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NOAA OKs $10M for Maryland watermen crab relief
Friday January 23, 8:17 am ET
By Alex Dominguez, Associated Press Writer
Maryland senators say NOAA approves $10 million disaster relief funding for watermen

BALTIMORE (AP) -- The first installment of $10 million in disaster relief for Maryland watermen and others affected by the decline of the Chesapeake Bay's crab fishery has been approved, a spokeswoman for the National Oceanic and Atmospheric Administration said Thursday.
NOAA sent Maryland a letter this week informing the state that $2.2 million of the $10 million in the three-year relief plan has been approved, NOAA spokeswoman Monica Allen said.

Maryland will receive the remaining installments if it complies with environmental and other provisions in its plan, Allen said.

NOAA announced in November that Maryland and Virginia would each be eligible for $10 million to help those affected by the failure of the Chesapeake Bay's soft shell and peeler blue crab fishery. The two states were required to submit plans outlining how the funds would be used.

The federal agency is working with Virginia on its plan and hopes to "move on that quickly as well," Allen said.

U.S. Sen. Barbara Mikulski, D-Md., said the "funds will help soften the blow of years of shrinking crab harvests and provide opportunities to the watermen who have been affected by it."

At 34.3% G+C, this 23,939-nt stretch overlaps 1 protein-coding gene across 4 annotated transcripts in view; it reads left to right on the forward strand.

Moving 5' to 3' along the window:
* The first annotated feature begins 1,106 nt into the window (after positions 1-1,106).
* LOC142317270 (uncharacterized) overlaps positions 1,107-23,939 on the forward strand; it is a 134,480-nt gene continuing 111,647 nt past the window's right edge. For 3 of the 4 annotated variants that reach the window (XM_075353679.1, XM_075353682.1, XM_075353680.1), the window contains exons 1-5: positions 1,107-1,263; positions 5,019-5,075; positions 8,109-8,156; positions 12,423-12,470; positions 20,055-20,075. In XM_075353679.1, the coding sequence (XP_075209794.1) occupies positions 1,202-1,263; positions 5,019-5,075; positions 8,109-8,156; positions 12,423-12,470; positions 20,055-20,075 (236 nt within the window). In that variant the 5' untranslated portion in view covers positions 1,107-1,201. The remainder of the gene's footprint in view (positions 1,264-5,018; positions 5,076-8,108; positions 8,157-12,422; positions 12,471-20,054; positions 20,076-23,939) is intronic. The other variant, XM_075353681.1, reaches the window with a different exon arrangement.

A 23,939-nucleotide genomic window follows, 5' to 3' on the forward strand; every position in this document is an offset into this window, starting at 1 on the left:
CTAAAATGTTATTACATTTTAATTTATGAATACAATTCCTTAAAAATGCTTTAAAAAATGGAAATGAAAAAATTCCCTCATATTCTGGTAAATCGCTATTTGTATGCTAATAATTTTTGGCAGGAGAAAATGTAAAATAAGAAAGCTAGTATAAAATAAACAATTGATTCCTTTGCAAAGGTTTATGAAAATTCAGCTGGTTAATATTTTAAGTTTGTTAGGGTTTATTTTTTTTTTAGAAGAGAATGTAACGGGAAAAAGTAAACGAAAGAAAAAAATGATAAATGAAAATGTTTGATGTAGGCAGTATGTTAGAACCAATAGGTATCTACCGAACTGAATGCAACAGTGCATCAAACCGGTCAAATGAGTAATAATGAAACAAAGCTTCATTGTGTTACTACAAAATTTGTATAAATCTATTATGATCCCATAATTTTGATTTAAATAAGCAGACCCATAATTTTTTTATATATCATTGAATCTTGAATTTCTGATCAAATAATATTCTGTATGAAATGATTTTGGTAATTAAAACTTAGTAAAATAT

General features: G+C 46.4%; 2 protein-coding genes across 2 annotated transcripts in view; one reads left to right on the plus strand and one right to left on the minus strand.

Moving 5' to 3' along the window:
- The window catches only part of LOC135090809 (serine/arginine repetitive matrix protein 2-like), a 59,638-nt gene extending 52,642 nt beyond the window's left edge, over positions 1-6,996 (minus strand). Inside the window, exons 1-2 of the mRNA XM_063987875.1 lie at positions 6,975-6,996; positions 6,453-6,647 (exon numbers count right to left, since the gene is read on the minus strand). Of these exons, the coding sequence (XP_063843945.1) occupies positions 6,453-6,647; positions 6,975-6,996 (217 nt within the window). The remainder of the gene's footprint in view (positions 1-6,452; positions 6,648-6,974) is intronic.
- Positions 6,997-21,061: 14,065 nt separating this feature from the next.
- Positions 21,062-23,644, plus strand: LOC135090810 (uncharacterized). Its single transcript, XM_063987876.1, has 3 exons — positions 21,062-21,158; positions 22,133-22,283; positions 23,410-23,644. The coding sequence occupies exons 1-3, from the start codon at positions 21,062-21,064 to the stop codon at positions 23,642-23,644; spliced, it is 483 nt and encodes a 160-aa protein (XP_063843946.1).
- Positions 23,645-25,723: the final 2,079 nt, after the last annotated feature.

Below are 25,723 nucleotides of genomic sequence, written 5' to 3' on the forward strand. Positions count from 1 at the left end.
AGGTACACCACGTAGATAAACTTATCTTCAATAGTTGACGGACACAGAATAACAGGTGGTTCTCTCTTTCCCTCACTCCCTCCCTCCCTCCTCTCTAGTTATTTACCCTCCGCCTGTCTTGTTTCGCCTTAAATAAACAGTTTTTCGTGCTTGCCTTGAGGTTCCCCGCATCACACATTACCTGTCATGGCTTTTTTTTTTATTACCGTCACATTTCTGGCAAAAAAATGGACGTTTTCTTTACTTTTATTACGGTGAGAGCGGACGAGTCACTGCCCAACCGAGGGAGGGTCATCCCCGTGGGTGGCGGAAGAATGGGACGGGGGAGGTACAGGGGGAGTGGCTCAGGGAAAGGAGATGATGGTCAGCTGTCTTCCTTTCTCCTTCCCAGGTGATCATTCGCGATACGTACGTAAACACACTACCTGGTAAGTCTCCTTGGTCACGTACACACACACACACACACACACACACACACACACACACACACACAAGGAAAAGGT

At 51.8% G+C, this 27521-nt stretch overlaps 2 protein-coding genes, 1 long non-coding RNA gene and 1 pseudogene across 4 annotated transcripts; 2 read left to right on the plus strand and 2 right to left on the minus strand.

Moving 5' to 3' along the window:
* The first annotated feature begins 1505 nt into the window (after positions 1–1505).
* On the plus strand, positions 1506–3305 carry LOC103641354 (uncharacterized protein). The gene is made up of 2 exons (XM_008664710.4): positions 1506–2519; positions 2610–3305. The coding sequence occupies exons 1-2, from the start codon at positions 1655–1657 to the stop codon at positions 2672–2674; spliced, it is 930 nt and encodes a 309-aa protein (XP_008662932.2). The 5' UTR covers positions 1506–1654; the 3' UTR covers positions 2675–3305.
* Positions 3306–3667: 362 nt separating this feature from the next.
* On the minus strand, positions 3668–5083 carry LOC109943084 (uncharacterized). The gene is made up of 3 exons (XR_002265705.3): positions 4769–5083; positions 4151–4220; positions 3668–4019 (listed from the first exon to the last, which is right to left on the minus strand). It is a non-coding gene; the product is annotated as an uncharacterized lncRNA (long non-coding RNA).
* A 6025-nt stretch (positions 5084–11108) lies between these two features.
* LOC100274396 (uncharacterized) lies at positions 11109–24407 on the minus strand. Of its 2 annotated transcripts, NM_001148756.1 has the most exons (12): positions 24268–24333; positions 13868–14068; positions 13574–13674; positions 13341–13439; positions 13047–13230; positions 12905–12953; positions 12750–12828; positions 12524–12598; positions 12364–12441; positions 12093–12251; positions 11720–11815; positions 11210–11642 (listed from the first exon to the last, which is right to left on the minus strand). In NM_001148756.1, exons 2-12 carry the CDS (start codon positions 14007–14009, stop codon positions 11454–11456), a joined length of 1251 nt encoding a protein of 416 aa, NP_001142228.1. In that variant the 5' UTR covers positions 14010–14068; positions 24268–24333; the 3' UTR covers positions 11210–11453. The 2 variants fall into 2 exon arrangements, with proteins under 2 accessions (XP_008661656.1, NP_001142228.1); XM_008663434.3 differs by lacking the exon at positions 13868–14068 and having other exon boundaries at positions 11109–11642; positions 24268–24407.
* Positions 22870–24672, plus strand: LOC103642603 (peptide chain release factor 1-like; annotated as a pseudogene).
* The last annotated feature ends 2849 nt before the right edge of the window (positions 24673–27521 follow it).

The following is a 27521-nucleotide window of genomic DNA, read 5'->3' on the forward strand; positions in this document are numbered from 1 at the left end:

Virginia and Maryland asked in May for a disaster declaration for the blue crab fishery and in September NOAA issued a declaration for the soft-shell fishery, saying its harvest value had declined by 41 percent from the late 1990s. While both hard- and soft-shell crabs are harvested, NOAA determined the soft-shell industry had suffered more.

The two states have seen harvests drop precipitously due to overfishing and pollution and in response have cut the female crab harvest more than a third and shortened the season. Virginia has also banned winter crab dredging, which was already banned in Maryland.

Similar disaster declarations have also been made in the past several years for the Chinook salmon fishery in the Pacific Northwest, where a salmon collapse prompted a total harvesting ban. Chesapeake senators argued that the blue crab fishery deserved similar aid.

Allen said a major goal of the plan, in addition to crab restoration, was economic diversification to provide opportunities that will enable watermen to continue to work and invest in coastal communities. Projects funded under the plan include oyster aquaculture, removal of derelict crab pots that can kills crabs that are never harvested, and maritime and heritage tourism training, Allen said.

Sen. Ben Cardin, D-Md., said watermen are in desperate need of the relief, noting the blue crab population has declined 70 percent since the 1990s, affecting the bay and the state's economy.

"This emergency funding will help ensure the survival of Maryland's crabbing industry and will lead to improved management to help rejuvenate the blue crab population," Cardin said.
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